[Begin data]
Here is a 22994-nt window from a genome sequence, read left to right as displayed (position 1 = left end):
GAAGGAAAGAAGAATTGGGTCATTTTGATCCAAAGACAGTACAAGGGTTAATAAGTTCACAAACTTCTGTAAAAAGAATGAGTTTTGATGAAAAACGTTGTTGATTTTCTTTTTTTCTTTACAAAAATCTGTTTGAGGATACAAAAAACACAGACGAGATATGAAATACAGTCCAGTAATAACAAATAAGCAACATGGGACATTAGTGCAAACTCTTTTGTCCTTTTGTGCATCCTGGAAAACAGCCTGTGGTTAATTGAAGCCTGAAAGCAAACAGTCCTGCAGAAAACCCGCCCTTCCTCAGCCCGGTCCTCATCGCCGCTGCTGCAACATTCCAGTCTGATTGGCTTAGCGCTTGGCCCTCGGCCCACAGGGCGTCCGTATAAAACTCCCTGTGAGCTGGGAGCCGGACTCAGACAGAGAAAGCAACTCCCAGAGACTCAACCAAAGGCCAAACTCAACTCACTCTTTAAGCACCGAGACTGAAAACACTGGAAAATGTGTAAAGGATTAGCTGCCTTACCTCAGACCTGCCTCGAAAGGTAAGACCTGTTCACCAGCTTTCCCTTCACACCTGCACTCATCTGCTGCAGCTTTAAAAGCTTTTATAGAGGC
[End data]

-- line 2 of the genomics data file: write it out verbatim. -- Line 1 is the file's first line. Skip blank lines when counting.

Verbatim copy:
GAAGGAAAGAAGAATTGGGTCATTTTGATCCAAAGACAGTACAAGGGTTAATAAGTTCACAAACTTCTGTAAAAAGAATGAGTTTTGATGAAAAACGTTGTTGATTTTCTTTTTTTCTTTACAAAAATCTGTTTGAGGATACAAAAAACACAGACGAGATATGAAATACAGTCCAGTAATAACAAATAAGCAACATGGGACATTAGTGCAAACTCTTTTGTCCTTTTGTGCATCCTGGAAAACAGCCTGTGGTTAATTGAAGCCTGAAAGCAAACAGTCCTGCAGAAAACCCGCCCTTCCTCAGCCCGGTCCTCATCGCCGCTGCTGCAACATTCCAGTCTGATTGGCTTAGCGCTTGGCCCTCGGCCCACAGGGCGTCCGTATAAAACTCCCTGTGAGCTGGGAGCCGGACTCAGACAGAGAAAGCAACTCCCAGAGACTCAACCAAAGGCCAAACTCAACTCACTCTTTAAGCACCGAGACTGAAAACACTGGAAAATGTGTAAAGGATTAGCTGCCTTACCTCAGACCTGCCTCGAAAGGTAAGACCTGTTCACCAGCTTTCCCTTCACACCTGCACTCATCTGCTGCAGCTTTAAAAGCTTTTATAGAGGC